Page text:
“The country’s largest digital bookseller has acquired the exclusive North American rights to publish all 14 classic James Bond spy titles by the late Ian Fleming in both print and digital form. The 10-year deal, for books such as “Dr. No” and “Casino Royale,” was struck with a company controlled by Mr. Fleming’s heirs.”

“At the C2E2 ComiXology panel it was confirmed that DC graphic novels are no longer being sold through Kindle Fire’s ComiXology app, and CEO David Steinberger said it was intentional. However the reasons are hidden behind many layers of NDAs. This is all odd because you can certainly still buy DC books via Amazon and their Kindle store. You can purchase tons of DC comics from ComiXology, on the web and their IOS app. Apparently, you just can’t buy DC Comics through the Kindle Fire ComiXology app (we don’t have a Kindle Fire handy to check.) The DC/Kindle Fire exclusive GN marriage was announced with great fanfare and promise, but soon resulted in heartache and acrimony when B&N and Books A Million pulled their DC graphic novels off the shelves in spite. While no one is saying anything at all about this glitch, it probably has some weird technical proprietary cause and isn’t very dramatic at all”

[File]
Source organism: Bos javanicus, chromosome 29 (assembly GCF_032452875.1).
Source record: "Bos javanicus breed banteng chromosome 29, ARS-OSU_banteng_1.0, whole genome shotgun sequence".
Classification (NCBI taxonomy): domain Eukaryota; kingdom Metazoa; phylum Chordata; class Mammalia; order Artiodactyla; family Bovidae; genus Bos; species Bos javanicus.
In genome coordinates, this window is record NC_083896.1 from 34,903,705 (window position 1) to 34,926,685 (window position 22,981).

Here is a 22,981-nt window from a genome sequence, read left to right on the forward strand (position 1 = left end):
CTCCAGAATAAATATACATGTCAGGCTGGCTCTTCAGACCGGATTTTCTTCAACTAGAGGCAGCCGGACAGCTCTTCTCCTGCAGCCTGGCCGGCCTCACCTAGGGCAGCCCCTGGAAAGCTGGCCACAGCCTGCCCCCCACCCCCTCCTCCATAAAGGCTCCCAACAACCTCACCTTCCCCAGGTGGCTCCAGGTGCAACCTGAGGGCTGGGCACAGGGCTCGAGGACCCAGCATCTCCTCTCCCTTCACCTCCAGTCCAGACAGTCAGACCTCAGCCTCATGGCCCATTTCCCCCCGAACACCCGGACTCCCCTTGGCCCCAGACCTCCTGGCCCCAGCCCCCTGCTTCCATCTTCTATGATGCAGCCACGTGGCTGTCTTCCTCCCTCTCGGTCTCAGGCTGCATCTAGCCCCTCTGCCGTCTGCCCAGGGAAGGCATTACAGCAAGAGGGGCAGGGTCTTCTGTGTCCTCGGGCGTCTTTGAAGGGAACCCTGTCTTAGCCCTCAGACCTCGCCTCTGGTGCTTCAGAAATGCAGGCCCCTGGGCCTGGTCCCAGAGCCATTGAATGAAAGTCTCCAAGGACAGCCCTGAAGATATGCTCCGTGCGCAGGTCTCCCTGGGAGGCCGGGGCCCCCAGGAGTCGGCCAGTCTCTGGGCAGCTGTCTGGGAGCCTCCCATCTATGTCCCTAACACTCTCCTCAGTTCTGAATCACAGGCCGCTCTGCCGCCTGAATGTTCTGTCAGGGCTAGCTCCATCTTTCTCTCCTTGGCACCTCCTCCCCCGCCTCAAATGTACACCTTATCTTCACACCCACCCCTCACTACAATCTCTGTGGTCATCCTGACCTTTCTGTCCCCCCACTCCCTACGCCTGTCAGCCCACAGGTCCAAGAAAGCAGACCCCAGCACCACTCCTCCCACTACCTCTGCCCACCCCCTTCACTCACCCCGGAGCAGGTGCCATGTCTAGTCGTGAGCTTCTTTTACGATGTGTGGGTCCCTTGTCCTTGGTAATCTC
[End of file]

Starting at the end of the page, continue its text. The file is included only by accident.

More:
“The appeal of Roberts is simple, says Sarah Wendell, co-founder of the romance-review blog Smart B——-, Trashy Books: “She’s consistent. She’s ubiquitous. Readers know that if they take a Nora Roberts on vacation, they won’t be disappointed.” Many critics haven’t been so kind — when they bother to take notice. Like many romance novels, Roberts’s books are typically overlooked in the mainstream media, and the silence is often more complimentary than the reviews. Writing in the New York Times, Janet Maslin dismissed Roberts’s 2001 novel “The Villa” as an example of “feminine wish fulfillment.” Maureen Corrigan wrote in The Washington Post that Roberts’s 2009 novel “Black Hills” “isn’t much of a suspense story, and the romance is so silly that it isn’t even good fantasy fodder.””


  • The Raven Prince by Elizabeth Hoyt * $3.99 * A | BN | K | S * Recommended*
  • The Leopard Prince by Elizabeth Hoyt * $3.99 * A | BN | K | S * Recommended*
  • The Serpent Prince by Elizabeth Hoyt * $3.99 * A | BN | K | S * Recommended*
  • Once Upon A Wicked Night by Jennifer Haymore * $0.99 * A | BN | K | S
  • Daring by Dee Davis * $1.99 * A | BN | K | S
  • To Surrender to a Rogue by Cara Elliott * $1.99 * A | BN | K | S
  • Love Is in the Heir by Kathryn Caskie * $0.99 * A | BN | K | S
  • Pursuit by Elizabeth Jennings * $2.99 * A | BN | K | S * Recommended*
  • That’s Amore by Wendy Markham * $1.99 * A | BN | K | S
  • Lady’s Choice by Amanda Scott * $3.99 * A | BN | K | S
  • Out of Time by Samantha Graves * $2.99 * A | BN | K | S * Recommended*
  • Stronger than Sin by Caridad Piñeiro * $1.99 * A | BN | K | S